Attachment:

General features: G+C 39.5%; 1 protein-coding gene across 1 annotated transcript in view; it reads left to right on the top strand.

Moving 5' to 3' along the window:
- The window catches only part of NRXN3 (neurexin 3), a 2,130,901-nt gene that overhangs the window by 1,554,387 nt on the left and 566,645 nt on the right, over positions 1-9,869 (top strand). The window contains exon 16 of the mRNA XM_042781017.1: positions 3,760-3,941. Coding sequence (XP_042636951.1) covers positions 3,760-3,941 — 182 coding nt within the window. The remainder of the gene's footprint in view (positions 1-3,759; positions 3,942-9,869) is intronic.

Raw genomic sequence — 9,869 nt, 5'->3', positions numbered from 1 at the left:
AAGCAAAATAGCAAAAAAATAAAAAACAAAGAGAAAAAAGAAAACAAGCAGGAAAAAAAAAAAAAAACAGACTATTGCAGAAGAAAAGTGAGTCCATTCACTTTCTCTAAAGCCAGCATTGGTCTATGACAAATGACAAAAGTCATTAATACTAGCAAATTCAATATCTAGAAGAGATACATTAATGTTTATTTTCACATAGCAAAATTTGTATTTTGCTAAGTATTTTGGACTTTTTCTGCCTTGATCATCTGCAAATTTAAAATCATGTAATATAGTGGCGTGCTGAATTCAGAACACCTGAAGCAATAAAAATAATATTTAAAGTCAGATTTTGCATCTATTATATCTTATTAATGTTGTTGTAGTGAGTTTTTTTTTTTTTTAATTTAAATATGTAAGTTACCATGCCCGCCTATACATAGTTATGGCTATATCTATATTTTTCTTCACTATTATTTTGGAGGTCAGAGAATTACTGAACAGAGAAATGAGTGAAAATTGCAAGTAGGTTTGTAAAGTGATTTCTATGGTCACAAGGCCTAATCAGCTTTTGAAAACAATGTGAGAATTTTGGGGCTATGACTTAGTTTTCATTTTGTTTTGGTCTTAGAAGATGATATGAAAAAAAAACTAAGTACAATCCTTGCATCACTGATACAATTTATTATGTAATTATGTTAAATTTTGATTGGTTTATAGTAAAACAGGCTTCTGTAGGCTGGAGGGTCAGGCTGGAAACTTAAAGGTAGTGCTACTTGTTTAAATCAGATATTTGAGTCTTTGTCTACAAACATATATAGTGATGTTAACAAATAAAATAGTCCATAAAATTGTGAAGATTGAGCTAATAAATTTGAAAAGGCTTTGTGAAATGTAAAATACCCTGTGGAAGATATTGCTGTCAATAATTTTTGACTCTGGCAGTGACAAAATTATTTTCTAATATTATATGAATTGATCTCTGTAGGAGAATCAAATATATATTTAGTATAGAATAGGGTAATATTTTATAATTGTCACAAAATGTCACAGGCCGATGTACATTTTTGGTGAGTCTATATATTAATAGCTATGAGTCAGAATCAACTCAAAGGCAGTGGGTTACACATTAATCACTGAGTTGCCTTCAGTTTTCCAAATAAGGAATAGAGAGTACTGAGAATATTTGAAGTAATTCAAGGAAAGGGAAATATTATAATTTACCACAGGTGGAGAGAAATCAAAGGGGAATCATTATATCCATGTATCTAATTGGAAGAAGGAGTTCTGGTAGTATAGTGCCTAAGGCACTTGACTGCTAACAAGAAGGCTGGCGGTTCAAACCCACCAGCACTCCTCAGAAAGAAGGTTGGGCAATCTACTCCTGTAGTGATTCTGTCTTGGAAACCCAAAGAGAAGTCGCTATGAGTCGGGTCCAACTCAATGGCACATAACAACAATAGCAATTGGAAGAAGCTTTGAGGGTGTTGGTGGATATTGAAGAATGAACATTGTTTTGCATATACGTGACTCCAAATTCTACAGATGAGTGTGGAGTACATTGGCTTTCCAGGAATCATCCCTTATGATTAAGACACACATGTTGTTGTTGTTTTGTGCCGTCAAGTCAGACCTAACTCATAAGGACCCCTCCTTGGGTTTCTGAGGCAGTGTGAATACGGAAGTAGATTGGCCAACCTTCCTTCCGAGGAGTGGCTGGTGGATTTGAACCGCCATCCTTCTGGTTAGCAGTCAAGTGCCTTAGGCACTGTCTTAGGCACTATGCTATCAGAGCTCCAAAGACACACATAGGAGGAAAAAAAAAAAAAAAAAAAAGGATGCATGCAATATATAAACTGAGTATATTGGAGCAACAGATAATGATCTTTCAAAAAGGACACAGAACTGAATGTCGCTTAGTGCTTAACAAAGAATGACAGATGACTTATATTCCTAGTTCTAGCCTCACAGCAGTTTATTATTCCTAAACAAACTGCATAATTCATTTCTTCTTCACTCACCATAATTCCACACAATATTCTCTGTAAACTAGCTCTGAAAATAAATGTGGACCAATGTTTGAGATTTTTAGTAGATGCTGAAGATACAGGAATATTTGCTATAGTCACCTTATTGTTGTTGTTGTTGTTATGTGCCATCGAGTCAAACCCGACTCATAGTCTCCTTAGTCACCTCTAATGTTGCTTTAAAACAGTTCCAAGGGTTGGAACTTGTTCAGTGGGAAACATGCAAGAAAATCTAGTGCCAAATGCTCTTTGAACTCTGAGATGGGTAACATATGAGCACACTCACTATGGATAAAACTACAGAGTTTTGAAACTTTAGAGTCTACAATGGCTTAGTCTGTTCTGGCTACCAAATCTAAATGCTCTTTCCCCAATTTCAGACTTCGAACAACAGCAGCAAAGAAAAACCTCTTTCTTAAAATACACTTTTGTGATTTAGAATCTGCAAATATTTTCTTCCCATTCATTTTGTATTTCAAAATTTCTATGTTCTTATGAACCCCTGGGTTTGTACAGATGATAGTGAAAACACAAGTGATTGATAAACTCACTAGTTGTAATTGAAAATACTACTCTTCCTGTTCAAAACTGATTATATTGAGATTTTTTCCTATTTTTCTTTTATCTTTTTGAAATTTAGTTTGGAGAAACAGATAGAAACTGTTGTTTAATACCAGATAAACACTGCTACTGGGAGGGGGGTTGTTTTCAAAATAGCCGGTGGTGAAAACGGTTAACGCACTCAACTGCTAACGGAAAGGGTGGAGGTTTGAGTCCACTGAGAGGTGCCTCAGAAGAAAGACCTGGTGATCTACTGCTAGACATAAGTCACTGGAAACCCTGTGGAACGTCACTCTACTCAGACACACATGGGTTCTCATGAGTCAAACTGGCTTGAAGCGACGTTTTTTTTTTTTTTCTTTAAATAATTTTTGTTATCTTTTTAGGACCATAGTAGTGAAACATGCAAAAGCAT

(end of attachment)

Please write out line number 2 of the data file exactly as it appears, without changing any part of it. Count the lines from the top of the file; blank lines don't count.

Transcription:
Moving 5' to 3' along the window: